Who Is the Prince That Was Promised? A Game of Thrones Prophecy, Explained
The sixth season of Game of Thrones has officially kicked off with a truly exciting premiere that begins with Jon Snow's death and a seriously gnarly twist, then continues with his shocking resurrection. As we anxiously await the events of the episodes to come, we can't help but think about the big picture. Is Winter really coming? Who will take the Iron Throne? As it turns out, some of the show's biggest elements tie into a big myth — and an even bigger prophecy — from the books. Keep reading so we can break it down, then learn about the other prophecy that Cersei mentions in the premiere.
The Story of Azor Ahai
The Azor Ahai myth originates, of course, in A Song of Ice and Fire, the book series that inspired the show. If you're familiar with all the religions of Westeros, it's important to note that this hero comes from the faith that follows R'hllor, the Lord of Light.
Since the beginning of time, the Lord of Light has been in a battle with a sinister god known as the Great Other, who is said to control the forces of darkness, cold, and death. His children, sometimes referred to as the Others, are commonly known as White Walkers, or wights. Thousands of years in the past, a Winter known as The Long Night swept across the lands of Westeros. The Others descended on Westeros, and the world became entrenched in death and chaos.
A hero named Azor Ahai rose to fight the darkness. He tried three times to forge a legendary sword that would help him fulfill his destiny. After two failures, he created Lightbringer. He labored for 100 days and nights and realized the only way he could properly temper the sword — and unleash its true powers — was to make a devastating sacrifice. He drove the blade into the living heart of his wife, Nissa Nissa, and the legendary weapon was born. He reclaimed the lands of Westeros from the Others, whom he drove far, far into the depths of The North.
The Arrival of "the Prince That Was Promised"
As we all know, Winter is coming in the Game of Thrones universe. It's a phrase that's been uttered more than a handful of times since the show's premiere. It's more than just a Winter, though. It is believed cold darkness will fall on the world once more, and the Others will saturate the Seven Kingdoms of Westeros. We've seen indications of this bleak era on the show, most notably in the battle at Hardhome on season five, where we witnessed the rise of the legendary Night's King.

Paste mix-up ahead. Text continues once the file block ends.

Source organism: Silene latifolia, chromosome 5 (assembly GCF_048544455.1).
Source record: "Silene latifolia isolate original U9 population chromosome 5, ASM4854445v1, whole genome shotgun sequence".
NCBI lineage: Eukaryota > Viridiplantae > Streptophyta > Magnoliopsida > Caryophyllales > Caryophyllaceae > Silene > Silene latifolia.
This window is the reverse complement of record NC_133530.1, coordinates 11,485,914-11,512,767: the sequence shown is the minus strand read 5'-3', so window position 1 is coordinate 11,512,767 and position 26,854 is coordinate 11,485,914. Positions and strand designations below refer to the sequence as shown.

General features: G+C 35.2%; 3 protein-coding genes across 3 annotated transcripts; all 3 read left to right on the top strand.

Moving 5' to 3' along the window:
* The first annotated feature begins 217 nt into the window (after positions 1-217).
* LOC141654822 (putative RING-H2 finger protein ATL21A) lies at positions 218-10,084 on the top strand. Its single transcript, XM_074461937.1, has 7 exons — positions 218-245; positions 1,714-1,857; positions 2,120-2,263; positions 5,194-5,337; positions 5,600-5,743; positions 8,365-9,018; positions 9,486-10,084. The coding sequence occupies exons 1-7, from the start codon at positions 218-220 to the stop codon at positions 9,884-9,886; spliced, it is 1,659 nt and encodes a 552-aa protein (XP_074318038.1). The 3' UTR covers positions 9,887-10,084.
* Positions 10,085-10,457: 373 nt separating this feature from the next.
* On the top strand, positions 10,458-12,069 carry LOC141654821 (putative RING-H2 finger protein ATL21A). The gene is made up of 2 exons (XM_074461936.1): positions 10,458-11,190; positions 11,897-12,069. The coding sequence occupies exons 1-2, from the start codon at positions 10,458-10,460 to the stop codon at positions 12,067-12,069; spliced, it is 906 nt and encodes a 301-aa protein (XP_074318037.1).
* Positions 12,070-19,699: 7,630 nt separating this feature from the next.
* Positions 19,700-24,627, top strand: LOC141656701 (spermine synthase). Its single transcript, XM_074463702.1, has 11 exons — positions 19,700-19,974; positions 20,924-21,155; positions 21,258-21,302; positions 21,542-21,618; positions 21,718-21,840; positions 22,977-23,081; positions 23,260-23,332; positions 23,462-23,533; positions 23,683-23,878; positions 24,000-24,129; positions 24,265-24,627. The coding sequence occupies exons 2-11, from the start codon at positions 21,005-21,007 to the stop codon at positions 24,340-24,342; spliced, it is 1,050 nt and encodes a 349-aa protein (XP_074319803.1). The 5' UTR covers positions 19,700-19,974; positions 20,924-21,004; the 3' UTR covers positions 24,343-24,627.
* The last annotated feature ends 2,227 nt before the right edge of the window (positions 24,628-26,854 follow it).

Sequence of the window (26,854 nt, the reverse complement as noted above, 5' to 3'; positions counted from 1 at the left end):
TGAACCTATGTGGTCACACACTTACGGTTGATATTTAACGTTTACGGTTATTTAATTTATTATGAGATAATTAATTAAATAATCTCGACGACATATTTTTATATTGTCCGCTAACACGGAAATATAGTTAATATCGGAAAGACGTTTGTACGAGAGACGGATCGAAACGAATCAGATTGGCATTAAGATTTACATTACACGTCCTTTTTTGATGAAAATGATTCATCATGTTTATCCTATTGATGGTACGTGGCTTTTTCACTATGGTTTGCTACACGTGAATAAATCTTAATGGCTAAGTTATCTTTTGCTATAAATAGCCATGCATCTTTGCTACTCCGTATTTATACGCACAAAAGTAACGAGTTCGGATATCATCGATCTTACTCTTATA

According to prophecy, Azor Ahai will also return, reborn as "the Prince That Was Promised." In this time where darkness casts its shadow on Westeros, it is said that a warrior will be born "amidst salt and smoke." At some point, he will rise and "draw from the fire a burning sword." This sword will be the Lightbringer, and the hero who wields it will become Azor Ahai incarnate. Once again, he will defeat the Others and beat back the darkness.
The Connection to Melisandre
Here's the thing: the legend of Azor Ahai and the prophecy of the Prince That Was Promised are technically separate stories — that is to say, no explicit connection between the two figures has been made. Avid readers argue that Azor Ahai is a story, a myth, and the Prince That Was Promised is a prophecy. Even so, Melisandre often speaks of the prophecy and uses its prince interchangeably with Azor Ahai's namesake. What's more, they both wield Lightbringer.
In the show, Melisandre seems absolutely intent on finding the Lord of Light's chosen hero. Up until the end of season five, she believes Stannis Baratheon is the Prince That Was Promised. She continually acts in accordance with these beliefs and even forces Stannis to burn his own daughter alive as a sacrifice to R'hllor. She swears constantly that she sees Stannis's powerful future in the flames. However, he presumably dies at the end of Brienne of Tarth's blade in the season five finale, and Melisandre flees.
The Importance of Jon Snow
Could Jon Snow be the Prince That Was Promised? It's looking more and more like it. Parts of his origin story seem to fit the prophecy. The Prince is supposed to be born amidst salt and smoke. The most popular theory about Jon Snow's parents implies he was born during the battle at the Tower of Joy (smoke), covered in the tears of his mother, Lyanna Stark (salt). In season one, Jon badly burns his hand while pulling a sword from a fire and attempting to protect Jeor Mormont, the lord commander of the Night's Watch. This, again, could foreshadow Jon as the possible reincarnated Azor Ahai.
We know, we know. There's one big problem: Jon Snow is presumed dead. That's why it makes so much sense that Melisandre's hanging out at Castle Black. There's a chance she thinks he's the Prince That Was Promised and thus will bring him back to life.